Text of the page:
Nvidia GeForce RTX 4070 Ti review: a next-gen GPU that’s worth the asking price?

The next generation GPUs from Nvidia - and, as it turns out, AMD - have had a problem: pricing, or rather relative pricing. The issue is that with the Radeon RX 6800 XT and more so the GeForce RTX 3080, we've had GPUs that struck an excellent balance between price vs performance. Both were cut down compared to flagship models, but each retained the bulk of their gaming prowess. For whatever reason, their recently released equivalents - RTX 4080 and RX 7900 XT - have not been able to match the same sweetspot in 'frames for the dollar'. The new RTX 4070 Ti goes some way to addressing this, but still hammers home the point that extra performance and big price reductions are things of the past.

That said, the renamed RTX 4080 12GB does finally address the value challenge of the RTX 3080 to a certain extent. With a confirmed MSRP of $799/£799 - $100/£150 up on the RTX 3080 - you are getting value from the extra cash. Performance of the card is typically in RTX 3090 to RTX 3090 Ti territory. You're getting an extra two gigabytes of framebuffer memory. On top of that, there's DLSS 3, which hasn't yet established itself as the game-changer that DLSS 2 is, but is swiftly becoming very useful - game-changingly so in the case of The Witcher 3: Complete Edition.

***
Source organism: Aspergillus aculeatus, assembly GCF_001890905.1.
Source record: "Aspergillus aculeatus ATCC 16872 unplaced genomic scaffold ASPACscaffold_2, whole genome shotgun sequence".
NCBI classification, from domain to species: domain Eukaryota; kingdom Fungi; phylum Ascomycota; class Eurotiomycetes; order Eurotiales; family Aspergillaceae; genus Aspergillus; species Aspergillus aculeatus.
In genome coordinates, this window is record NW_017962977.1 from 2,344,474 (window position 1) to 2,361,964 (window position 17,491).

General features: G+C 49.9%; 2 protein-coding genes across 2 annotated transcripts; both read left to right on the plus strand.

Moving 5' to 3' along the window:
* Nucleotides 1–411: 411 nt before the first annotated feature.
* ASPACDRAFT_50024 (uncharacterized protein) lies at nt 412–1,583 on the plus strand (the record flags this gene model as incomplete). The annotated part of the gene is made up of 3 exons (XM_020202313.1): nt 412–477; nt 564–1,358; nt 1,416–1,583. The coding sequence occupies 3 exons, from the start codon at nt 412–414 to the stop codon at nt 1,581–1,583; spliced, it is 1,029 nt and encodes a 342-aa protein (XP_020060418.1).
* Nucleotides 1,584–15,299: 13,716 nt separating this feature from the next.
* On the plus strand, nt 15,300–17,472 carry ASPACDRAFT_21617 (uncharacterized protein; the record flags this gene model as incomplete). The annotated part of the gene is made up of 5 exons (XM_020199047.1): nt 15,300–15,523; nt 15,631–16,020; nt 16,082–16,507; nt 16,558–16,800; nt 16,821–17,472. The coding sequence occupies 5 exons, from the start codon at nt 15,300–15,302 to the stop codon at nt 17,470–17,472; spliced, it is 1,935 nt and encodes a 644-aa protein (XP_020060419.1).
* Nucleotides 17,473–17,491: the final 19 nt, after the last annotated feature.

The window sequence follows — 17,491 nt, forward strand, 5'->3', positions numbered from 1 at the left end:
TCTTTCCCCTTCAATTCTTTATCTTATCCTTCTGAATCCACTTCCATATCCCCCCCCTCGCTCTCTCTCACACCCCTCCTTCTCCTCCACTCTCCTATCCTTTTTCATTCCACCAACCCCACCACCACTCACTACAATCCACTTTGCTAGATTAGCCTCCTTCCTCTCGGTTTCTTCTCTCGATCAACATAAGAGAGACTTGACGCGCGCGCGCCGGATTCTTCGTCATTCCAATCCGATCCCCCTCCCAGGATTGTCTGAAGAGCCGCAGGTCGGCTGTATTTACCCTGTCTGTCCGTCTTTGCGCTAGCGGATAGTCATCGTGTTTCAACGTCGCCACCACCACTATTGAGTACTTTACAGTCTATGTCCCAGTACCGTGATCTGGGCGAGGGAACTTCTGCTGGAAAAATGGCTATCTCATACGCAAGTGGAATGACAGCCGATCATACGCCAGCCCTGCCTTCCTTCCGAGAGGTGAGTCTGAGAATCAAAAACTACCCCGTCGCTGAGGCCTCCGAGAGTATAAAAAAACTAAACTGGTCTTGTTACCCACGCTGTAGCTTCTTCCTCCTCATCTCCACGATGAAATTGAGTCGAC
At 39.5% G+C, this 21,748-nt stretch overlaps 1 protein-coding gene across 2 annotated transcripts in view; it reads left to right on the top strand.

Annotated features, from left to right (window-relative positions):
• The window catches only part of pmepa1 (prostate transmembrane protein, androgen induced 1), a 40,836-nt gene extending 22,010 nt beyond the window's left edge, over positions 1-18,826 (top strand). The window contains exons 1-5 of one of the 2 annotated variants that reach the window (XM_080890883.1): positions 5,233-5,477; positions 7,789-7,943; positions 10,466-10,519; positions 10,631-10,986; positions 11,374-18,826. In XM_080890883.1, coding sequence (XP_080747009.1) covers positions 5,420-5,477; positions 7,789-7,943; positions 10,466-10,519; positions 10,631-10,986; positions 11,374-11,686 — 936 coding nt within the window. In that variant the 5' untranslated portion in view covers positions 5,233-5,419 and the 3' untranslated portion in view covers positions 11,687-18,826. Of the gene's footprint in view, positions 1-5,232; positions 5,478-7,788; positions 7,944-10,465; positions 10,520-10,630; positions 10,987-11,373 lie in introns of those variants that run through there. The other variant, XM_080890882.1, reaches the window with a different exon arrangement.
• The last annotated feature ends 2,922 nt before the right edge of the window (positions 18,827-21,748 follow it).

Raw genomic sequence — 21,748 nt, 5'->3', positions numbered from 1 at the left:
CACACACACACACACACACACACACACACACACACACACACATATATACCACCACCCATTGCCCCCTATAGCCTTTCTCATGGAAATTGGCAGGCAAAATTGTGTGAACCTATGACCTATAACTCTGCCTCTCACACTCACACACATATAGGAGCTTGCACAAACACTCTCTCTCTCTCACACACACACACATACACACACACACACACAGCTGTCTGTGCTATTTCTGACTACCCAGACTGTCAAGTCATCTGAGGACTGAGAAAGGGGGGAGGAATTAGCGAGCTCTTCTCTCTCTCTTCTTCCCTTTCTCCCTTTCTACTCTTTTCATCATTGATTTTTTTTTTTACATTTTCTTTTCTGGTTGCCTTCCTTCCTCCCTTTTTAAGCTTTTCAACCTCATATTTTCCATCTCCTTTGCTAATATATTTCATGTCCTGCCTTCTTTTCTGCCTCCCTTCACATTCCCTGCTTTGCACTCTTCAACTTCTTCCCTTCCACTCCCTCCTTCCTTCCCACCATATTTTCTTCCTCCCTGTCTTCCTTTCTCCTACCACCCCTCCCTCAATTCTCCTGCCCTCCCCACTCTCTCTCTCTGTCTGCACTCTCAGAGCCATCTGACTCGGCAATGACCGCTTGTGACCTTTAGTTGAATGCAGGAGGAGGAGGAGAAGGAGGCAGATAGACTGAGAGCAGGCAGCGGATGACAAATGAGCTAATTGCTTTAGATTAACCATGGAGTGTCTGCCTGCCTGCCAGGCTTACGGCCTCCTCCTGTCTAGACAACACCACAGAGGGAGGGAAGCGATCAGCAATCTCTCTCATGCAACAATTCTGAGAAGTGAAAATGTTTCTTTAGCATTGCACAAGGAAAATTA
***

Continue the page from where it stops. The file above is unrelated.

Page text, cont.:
That $799 MSRP - down from the $899 of the 'unlaunched' RTX 4080 12GB - is reliant on third-party partner designs arriving at Nvidia's suggested price-point, however. This time there are no Founders Edition cards, which is a bit of a disappointment. Third-party cards seem to be dominated by unnecessarily massive designs, and that extends to the Gigabyte OC model we were sent for review from Nvidia. For a card that offers 50 to 55 percent of the RTX 4090's performance under extreme RT workloads, the card we have is significantly larger than the flagship's already massive design. We can only wish for a form-factor similar to the last-gen RTX 3070 Ti, which deals with similar power throughput in a much more compact design.

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